As promised, I'm back to continue with the true story of Mr. Chan (not Mr. Chua), the Charitable Singaporean Millionaire who singularly set up and run an orphanage in Batam, Indonesia with his own money.
Surprisingly, an anonymous person commented in my earlier post that the Charitable Singaporean Millionaire is Mr Chan (not Mr Chua). My apology.
Now, I would like to share with you his comments about Mr. Chan as a person and a boss to him for your reading pleasure.
"From what I know, there is only one boss from that big shipyard speaks “pure teochew”, sixty-something, skinny, soft-spoken, polite, but he rarely wears a short-sleeve shirt.
I hope I didn’t get it wrong.Or could it be one of his two brothers? which I don’t think so, neither of his brothers “co-owned” that business, and also, maybe not that rich.
Mr Chan was originally an Indonesian many years ago before he started his shipbuilding business; the “pure Teochew” is more an Indonesian accent.
I worked for him for a year or so when he had shifted to Jurong from Lorong Buangkok in the mid-’80s, he struggled quite hard in those days, with the kind of traditional management style and a soft heart; he did quite well but not really good before his big boss set up these yards in Batam and got it listed in Singapore.
He is a very nice boss, I’m glad to know that he has since “semi-retired”, a man like him, with a great heart, is more valuable to be him today (in the charity) than in the money-making business. I sincerely wish him all the best.
Eagerly waiting for your part 2, I would like to find out more about him and his orphanage house. And James, you take care and drive safe. Sorry for my poor English."
One example of his extreme resourcefulness and intelligence is his developing a 22 hectares virgin coastal land into the biggest shipyard in Batam, Indonesia, with three floating docks and huge adjacent engineering and fabrication facilities. He did all these WITHOUT paying a single cent to any professional consultants.
He also builds tugs & barges, cargo ships, oil rigs, oil tankers, livestock and cement carries, and ship conversion jobs. Mr. Chan did all these gigantic projects without even a diploma education or training in engineering practices but self-taught himself with a hungry and intelligent mind for details and hand-on experience.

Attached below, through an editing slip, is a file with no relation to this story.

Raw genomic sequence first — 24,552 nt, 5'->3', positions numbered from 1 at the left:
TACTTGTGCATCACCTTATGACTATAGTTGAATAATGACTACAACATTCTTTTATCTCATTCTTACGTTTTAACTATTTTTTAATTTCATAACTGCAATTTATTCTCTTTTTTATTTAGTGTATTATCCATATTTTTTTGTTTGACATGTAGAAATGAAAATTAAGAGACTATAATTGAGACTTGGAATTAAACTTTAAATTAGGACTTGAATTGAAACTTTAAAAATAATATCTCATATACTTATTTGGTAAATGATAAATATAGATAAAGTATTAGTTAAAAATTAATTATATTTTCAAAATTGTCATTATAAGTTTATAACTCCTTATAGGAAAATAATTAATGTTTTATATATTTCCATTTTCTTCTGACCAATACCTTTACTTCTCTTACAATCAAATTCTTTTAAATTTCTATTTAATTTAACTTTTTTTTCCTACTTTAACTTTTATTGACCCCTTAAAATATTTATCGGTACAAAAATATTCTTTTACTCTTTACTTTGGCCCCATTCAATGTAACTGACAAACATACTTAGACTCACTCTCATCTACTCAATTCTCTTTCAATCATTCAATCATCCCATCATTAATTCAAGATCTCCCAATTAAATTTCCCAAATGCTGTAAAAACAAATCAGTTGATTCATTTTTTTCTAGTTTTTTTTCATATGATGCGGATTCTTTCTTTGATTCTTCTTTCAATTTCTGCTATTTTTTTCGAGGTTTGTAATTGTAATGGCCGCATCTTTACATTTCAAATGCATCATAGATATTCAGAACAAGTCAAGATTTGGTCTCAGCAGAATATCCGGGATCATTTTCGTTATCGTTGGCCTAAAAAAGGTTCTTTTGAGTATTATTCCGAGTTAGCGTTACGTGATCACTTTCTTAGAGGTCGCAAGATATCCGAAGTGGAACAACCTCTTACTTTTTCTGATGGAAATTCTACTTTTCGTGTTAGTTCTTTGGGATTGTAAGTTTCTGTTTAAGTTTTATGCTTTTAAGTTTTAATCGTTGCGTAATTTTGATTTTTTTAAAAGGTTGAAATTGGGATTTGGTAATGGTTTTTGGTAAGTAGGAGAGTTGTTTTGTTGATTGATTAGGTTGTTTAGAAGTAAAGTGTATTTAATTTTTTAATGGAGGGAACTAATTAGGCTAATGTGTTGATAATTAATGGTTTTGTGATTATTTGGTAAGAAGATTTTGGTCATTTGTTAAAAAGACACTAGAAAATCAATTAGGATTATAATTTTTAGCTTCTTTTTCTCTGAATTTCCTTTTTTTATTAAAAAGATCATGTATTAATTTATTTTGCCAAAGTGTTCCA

His shipbuilding knowledge and engineering skill are astonishingly brilliant, comparable to any professional in the same line.
Fortunately, he met a Mr. Tan, who saw something "special" in him and they became partners till the day their Batam business was sold off to an Arabian company for billions in 2007.
Today, they are still partners in other business and remain good friends.
"Those early years of existence living and experiences helped me to shape my character, encrypted my motivation to never knee down to poverty. It taught me to deeply empathize with the very poor as a fellow human begins".
The dire faces of hungry orphans, as well as the lack of opportunities to escape poverty for the vast numbers of destitute, which he never forgot, were the key factors that motivate him to set up his orphanage in Batam.
"Presently, my needs are simple. I don't smoke, drink, or gamble. I don't splurge on luxuries, drive an expensive car or live in bungalow though I have the means to do it. I don't clamor for fame, demand respect or admiration because of my wealth. I don't exhort my friends and I lead my life as an example to them".
These days, the 60+ years-old Mr. Chan, who was once the CEO of the Batam facility of a main-board listed company in Singapore, wants nothing more than to spend his days at his orphanage, hoping to make a difference to the life of the kids there, not just with his money but more importantly, with his personal involvement and physical work.
His own children had grown up with professional careers of their own.
Now, let me share with you my short visit in 2013 and what I know of Mr. Chan's orphanage in Batam as accurately as I possibly can remember.
Mr. Chan, two of his friends and I visited the orphanage late afternoon one Saturday in 2013. It was my first visit to an orphanage and a day I'll remember for a long time.
About 20 kids, with ages ranging from 5 to 12 years old were at the gate, waving and screaming with joy as we arrived at the center.
"Selemat Datang, Bapak Chan", they screamed and surrounded Mr Chan, who was beaming with the kind of joy, only man with a heart of gold can appreciate. Certainly not the same kind of emotion an MP felt when grassroots leaders and guests stand up and greet him/her out of protocol.